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Breaks for Women

In response to:

The Fight Over University Women from the May 16, 1974 issue

To the Editors:

Professor Ezorsky’s article “The Fight Over University Women” is a closely argued and thoroughly documented analysis of the position of women in the academy. Unfortunately, it suffers badly from lack of candor. Professor Ezorsky, feigning incredulity, simply cannot understand why the academic game must now be conducted to discriminate against male academics. Speaking of administrators who deliberately hold vacancies for women academics, Professor Ezorsky writes, “Of course if these administrators had seriously been searching for the best candidates they wouldn’t have taken the easy way of preferential hiring.” The fact (if I may be permitted the indiscretion of using a philosophically defunct term) is that many (not some) administrators have deliberately set out to hire the best woman for their job and not because they are either lazy or perverse. The present situation, and Professor Ezorsky must surely be aware of it, compels many administrators to systematically hire (preferentially) women academics. Let us see why.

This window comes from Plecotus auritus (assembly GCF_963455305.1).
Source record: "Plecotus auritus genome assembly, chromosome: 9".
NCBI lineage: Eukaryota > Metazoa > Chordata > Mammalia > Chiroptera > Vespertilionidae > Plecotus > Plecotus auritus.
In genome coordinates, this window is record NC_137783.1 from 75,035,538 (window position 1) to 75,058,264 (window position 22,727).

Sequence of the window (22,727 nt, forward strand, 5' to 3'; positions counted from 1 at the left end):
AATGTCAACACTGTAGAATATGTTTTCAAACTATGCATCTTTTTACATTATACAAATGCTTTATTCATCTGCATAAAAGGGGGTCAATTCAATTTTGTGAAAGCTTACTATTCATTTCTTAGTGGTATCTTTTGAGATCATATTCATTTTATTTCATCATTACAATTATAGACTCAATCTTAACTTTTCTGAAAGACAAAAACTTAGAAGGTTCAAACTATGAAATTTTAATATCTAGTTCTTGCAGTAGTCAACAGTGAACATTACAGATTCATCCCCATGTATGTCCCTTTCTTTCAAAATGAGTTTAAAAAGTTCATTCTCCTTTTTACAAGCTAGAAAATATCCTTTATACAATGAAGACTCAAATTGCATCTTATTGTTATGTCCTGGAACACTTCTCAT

Neither HEW nor women academics, Professor Ezorsky claims, seeks preferential hiring for women. Women academics and HEW are simply interested in seeing that the academic game is conducted fairly. The results of the game (the stats) will take care of themselves. It is of course true that the game, played fairly over time, will yield properly non-discriminatory stats. But that is the hitch, how much time must pass before the stats reflect the impartially conducted game?

The academy during the decade of the 1960s saw faculties nationwide double in size. Recently, the academy has fallen on hard times. Faculties, where they are not actually shrinking, are barely maintaining their numbers. Few faculties are growing and those slowly. Gazing into their crystal balls, prognosticators tell us that the present situation is not likely to change in the next ten years.

Given a stagnant or slowly expanding pool of academic jobs in the next ten years, each year nationwide, in any given discipline, only an insignificant percentage of the total jobs in that discipline will open. With that tiny rate of vacancy, years will pass before enough jobs have opened to even give women academics a shot at being fairly represented nationwide in a given discipline. If in this situation, the game is then conducted impartially (with women receiving only an appropriate percentage of the openings), untold years will pass before women academics come to be properly represented in a given discipline.